New Boy by Tracy Chevalier
advanced readers copy; 208 pages
Hogarth Shakespeare Series
New Boy by Tracy Chevalier is a highly recommended retelling of Othello for the Hogarth Shakespeare series.
Chevalier sets her tragic story based on Shakespeare's Othello in
an elementary school located in the Washington D.C. suburbs during the
1970s. With only a month of school left, sixth grader Osei
Kokote is yet again the new boy in school, a position he has found
himself in repeatedly as the son of a Ghanaian diplomat. Osei is also
used to being one of the few students of color in school, so he knows he
must find an ally. He is lucky that the teacher told popular student
Dee to help him. He is even luckier that he and Dee hit it off
As adolescent mercurial romances and allegiances ebb and flow quickly,
the connection between the new boy and Dee is noticed by everyone,
including teachers. There is one student, Ian, who can't stand to see
the black boy and the white girl together and he decides to destroy
their friendship. Ian is already a known bully. How far will he go to
destroy Osei and Dee?
This is a very well written and great addition to the Hogarth
Shakespeare series. The action all takes place here in the course of one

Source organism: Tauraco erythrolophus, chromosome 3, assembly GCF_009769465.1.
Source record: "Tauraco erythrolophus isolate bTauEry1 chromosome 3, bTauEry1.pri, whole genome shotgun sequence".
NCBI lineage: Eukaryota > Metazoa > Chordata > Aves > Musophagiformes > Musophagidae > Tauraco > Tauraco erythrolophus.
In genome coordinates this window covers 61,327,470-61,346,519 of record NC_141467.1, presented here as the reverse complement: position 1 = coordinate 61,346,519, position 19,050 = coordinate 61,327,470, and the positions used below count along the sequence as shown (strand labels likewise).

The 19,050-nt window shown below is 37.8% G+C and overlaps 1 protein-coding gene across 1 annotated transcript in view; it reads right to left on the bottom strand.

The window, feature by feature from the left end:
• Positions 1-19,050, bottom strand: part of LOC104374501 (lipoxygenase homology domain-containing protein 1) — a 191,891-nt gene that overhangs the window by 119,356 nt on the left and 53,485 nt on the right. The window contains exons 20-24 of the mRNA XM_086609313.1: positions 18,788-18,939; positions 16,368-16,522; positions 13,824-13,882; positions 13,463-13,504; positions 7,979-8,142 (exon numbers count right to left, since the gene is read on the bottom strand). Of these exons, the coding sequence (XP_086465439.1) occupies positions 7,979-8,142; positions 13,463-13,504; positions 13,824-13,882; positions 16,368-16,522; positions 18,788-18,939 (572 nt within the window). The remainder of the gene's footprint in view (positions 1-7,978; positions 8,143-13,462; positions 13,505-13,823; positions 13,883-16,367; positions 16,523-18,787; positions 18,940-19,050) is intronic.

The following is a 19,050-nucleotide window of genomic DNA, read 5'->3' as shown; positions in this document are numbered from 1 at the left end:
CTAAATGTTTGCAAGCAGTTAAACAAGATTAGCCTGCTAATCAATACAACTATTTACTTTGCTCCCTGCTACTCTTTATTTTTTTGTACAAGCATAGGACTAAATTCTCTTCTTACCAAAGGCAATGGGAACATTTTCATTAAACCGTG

day, which is rather quick. Additionally, of course, if you know Othello,
you know basically what is going to happen. This does take some of the
surprise out of the retelling, which has been the case in some of the
other books in the Hogarth series. Chevalier sets her book in five parts
which portray the five acts in the play, and she does incorporate
Shakespeare's plot into her novel.
Actually this is more successful when taken on its own as a novel and not as a retelling of Othello.
Since Chevalier uses adolescents as her characters, their emotions,
allegiances, and angst are front and center. This works well when New Boy
is considered as a novel about racism in suburban schools in the
1970's, but, in my opinion, it doesn't work quite as well for the
Hogarth Shakespeare series. So, I liked it very much as a novel, but a
little less as a Shakespearean tragedy for the Hogarth series.
My review copy was courtesy of Crown/Archetype.